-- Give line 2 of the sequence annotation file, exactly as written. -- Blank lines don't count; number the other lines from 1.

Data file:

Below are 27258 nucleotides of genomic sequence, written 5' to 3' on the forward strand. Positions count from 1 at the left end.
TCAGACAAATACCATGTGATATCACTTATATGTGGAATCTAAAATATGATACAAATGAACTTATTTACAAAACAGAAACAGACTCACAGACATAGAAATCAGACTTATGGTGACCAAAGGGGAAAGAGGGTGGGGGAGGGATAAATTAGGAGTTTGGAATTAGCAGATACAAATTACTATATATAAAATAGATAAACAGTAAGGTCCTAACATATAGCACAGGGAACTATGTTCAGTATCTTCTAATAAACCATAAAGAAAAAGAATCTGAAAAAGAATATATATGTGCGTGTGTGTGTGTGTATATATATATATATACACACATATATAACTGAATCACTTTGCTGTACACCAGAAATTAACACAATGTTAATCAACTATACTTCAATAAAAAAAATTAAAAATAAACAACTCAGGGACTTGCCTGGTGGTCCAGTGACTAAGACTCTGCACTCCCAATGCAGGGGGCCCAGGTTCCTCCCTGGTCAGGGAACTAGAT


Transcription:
TCAGACAAATACCATGTGATATCACTTATATGTGGAATCTAAAATATGATACAAATGAACTTATTTACAAAACAGAAACAGACTCACAGACATAGAAATCAGACTTATGGTGACCAAAGGGGAAAGAGGGTGGGGGAGGGATAAATTAGGAGTTTGGAATTAGCAGATACAAATTACTATATATAAAATAGATAAACAGTAAGGTCCTAACATATAGCACAGGGAACTATGTTCAGTATCTTCTAATAAACCATAAAGAAAAAGAATCTGAAAAAGAATATATATGTGCGTGTGTGTGTGTGTATATATATATATATACACACATATATAACTGAATCACTTTGCTGTACACCAGAAATTAACACAATGTTAATCAACTATACTTCAATAAAAAAAATTAAAAATAAACAACTCAGGGACTTGCCTGGTGGTCCAGTGACTAAGACTCTGCACTCCCAATGCAGGGGGCCCAGGTTCCTCCCTGGTCAGGGAACTAGAT